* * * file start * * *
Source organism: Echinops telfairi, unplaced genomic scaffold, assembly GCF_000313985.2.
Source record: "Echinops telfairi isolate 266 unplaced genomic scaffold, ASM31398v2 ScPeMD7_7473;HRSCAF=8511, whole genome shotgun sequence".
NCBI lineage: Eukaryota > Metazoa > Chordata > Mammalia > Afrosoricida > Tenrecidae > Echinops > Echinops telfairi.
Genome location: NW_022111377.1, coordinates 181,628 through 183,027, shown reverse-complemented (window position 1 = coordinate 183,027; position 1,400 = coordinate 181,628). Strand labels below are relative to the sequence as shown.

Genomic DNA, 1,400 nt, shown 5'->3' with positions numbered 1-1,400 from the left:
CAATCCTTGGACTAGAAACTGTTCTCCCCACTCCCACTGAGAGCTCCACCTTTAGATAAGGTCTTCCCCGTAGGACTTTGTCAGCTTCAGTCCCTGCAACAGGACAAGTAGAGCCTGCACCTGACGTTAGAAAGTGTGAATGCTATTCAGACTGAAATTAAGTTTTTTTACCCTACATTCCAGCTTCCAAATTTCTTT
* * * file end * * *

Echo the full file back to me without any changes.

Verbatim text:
Source organism: Echinops telfairi, unplaced genomic scaffold, assembly GCF_000313985.2.
Source record: "Echinops telfairi isolate 266 unplaced genomic scaffold, ASM31398v2 ScPeMD7_7473;HRSCAF=8511, whole genome shotgun sequence".
NCBI lineage: Eukaryota > Metazoa > Chordata > Mammalia > Afrosoricida > Tenrecidae > Echinops > Echinops telfairi.
Genome location: NW_022111377.1, coordinates 181,628 through 183,027, shown reverse-complemented (window position 1 = coordinate 183,027; position 1,400 = coordinate 181,628). Strand labels below are relative to the sequence as shown.

Genomic DNA, 1,400 nt, shown 5'->3' with positions numbered 1-1,400 from the left:
CAATCCTTGGACTAGAAACTGTTCTCCCCACTCCCACTGAGAGCTCCACCTTTAGATAAGGTCTTCCCCGTAGGACTTTGTCAGCTTCAGTCCCTGCAACAGGACAAGTAGAGCCTGCACCTGACGTTAGAAAGTGTGAATGCTATTCAGACTGAAATTAAGTTTTTTTACCCTACATTCCAGCTTCCAAATTTCTTT